Synoptic Gospels

Read Complete Research Material

Synoptic Gospels

Synoptic Gospels

Scholarly Techniques

Historians and Bible scholars analyze the Canonical Gospels, Talmud, Gospel according to the Hebrews, Gnostic Gospels, Josephus, and other early documents attempting to find the Historical Jesus. A number of methods have been developed to critically analyze these sources:


Historians prefer the oldest sources about Jesus, and as a rule of thumb they tend to disregard sources written more than a century after Jesus' death.

Criterion of dissimilarity

More narrowly, the criterion of embarrassment, statements contrary or dissimilar to the author's agenda are likely to be more reliable. For example, if the crucifixion was a cause of embarrassment to early Christians, they would be unlikely to claim that Jesus had been crucified unless he actually had been.

Criterion of independent attestation

When two or more independent sources present similar or consistent accounts, it is at least nearly certain that the tradition pre-dates the sources. Multiple attestation is not the same as independent attestation, e.g. Matthew and Luke used Mark's Gospel as a source, therefore a story present in all these three Gospels is in fact attested in only one independent source. See the Historicity of Jesus for a list of sources pertaining to this question.

Cultural congruency

A source is more credible if the account makes sense in the context of what is known about the culture in which the events unfold. E.g. some sayings from the Coptic Gospel of Thomas make sense in a second century gnostic beliefs context, but not in the context of first century Christians, since Gnosticism is assumed to have appeared in the second century.

Linguistic criteria

There are certain conclusions that can be drawn from linguistic analysis of the Gospels. For example, if a dialogue makes sense only in Greek, it is quite likely the author is reporting something different from the original historical facts, e.g. the dialogue between Jesus and Nicodemus from John ch. 3 makes sense in Greek, but not in Aramaic. In Bart Ehrman's opinion, this criterion is included in the contextual credibility, e.g. in their historical context Jesus and Nicodemus were discussing in Aramaic.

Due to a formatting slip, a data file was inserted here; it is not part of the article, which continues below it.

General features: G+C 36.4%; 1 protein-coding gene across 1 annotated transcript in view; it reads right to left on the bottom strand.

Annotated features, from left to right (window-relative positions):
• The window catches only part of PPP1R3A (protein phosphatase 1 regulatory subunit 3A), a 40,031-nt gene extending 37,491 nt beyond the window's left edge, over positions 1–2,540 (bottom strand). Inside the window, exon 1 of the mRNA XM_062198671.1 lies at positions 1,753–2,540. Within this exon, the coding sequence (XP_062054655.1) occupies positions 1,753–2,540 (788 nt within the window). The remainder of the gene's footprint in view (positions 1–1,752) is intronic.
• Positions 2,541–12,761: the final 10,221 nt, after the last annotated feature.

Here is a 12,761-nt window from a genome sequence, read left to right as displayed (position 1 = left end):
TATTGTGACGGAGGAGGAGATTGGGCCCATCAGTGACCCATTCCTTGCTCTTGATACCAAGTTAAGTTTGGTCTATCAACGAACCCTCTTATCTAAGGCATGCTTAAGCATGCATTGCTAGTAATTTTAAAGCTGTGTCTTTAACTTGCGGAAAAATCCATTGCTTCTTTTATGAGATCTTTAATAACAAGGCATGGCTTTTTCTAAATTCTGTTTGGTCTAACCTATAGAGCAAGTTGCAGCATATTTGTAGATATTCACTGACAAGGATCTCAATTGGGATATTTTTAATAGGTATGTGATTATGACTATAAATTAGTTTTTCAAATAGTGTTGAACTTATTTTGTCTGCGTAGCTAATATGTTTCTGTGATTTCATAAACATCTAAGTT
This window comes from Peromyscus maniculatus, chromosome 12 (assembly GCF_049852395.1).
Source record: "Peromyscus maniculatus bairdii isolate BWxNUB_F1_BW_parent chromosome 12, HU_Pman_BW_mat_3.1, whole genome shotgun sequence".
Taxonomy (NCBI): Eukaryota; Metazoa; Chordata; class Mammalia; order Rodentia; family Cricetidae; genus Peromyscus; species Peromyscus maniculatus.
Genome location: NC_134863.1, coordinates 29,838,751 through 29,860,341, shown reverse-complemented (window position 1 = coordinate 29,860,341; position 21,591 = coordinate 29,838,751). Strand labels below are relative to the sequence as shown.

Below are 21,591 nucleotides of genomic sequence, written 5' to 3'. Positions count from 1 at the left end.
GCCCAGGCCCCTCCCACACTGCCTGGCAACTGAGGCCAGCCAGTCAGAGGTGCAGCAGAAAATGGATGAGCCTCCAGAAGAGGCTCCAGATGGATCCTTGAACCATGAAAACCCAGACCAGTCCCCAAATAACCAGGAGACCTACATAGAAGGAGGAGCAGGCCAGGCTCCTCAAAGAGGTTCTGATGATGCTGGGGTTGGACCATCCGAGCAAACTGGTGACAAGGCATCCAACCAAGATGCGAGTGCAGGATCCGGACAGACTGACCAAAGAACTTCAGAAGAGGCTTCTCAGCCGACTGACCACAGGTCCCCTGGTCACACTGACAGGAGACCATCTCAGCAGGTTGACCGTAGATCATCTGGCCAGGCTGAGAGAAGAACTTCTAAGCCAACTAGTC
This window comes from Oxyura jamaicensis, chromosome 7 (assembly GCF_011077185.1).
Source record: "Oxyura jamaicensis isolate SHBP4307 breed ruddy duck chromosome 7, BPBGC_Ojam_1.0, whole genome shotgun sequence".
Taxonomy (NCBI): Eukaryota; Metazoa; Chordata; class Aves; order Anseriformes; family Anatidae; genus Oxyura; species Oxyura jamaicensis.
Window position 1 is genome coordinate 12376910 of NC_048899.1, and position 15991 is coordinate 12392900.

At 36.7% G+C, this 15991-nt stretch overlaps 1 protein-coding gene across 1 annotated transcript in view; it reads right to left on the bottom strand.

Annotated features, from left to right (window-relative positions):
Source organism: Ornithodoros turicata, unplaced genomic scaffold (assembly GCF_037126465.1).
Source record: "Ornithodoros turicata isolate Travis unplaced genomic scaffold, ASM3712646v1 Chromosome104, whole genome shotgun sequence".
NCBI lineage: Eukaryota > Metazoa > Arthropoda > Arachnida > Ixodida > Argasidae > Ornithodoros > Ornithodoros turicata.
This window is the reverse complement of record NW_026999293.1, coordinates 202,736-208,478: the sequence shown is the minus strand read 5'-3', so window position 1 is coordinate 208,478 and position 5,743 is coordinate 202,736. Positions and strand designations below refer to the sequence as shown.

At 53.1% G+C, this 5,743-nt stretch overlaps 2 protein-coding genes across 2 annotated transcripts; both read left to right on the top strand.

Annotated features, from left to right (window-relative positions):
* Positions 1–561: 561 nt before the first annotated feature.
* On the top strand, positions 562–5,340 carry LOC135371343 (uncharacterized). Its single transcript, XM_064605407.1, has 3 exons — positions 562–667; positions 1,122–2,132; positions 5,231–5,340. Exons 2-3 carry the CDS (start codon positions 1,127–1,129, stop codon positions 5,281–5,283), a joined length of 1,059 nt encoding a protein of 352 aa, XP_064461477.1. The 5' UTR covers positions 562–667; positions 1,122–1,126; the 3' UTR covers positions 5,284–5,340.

Author's agenda

This criterion is the flip side of the criterion of dissimilarity. When the presented material serves the supposed purpose of the author or redactor, it is suspect. For example, various sections of the Gospels, such as the Massacre of the Innocents, portray Jesus' life as fulfilling prophecy, and in the view of many scholars, reflect the agenda of the gospel authors rather than historical events.

Theories of the historical Jesus

Scholars with these views see the historical Jesus as the founder and leader of a restoration movement within Judaism. They identify a continuity between the movement that Jesus started and the religion that would eventually define itself as the Christian Church.

Current scholarship is in the so-called "third quest" of the historical Jesus. Important representatives of the third quest are E.P. Sanders, Geza Vermes, Gerd Theissen, and John Dominic Crossan. Scholarship has split into different trends, with the main point of contention over whether Jesus saw the Kingdom of God ...
Related Ads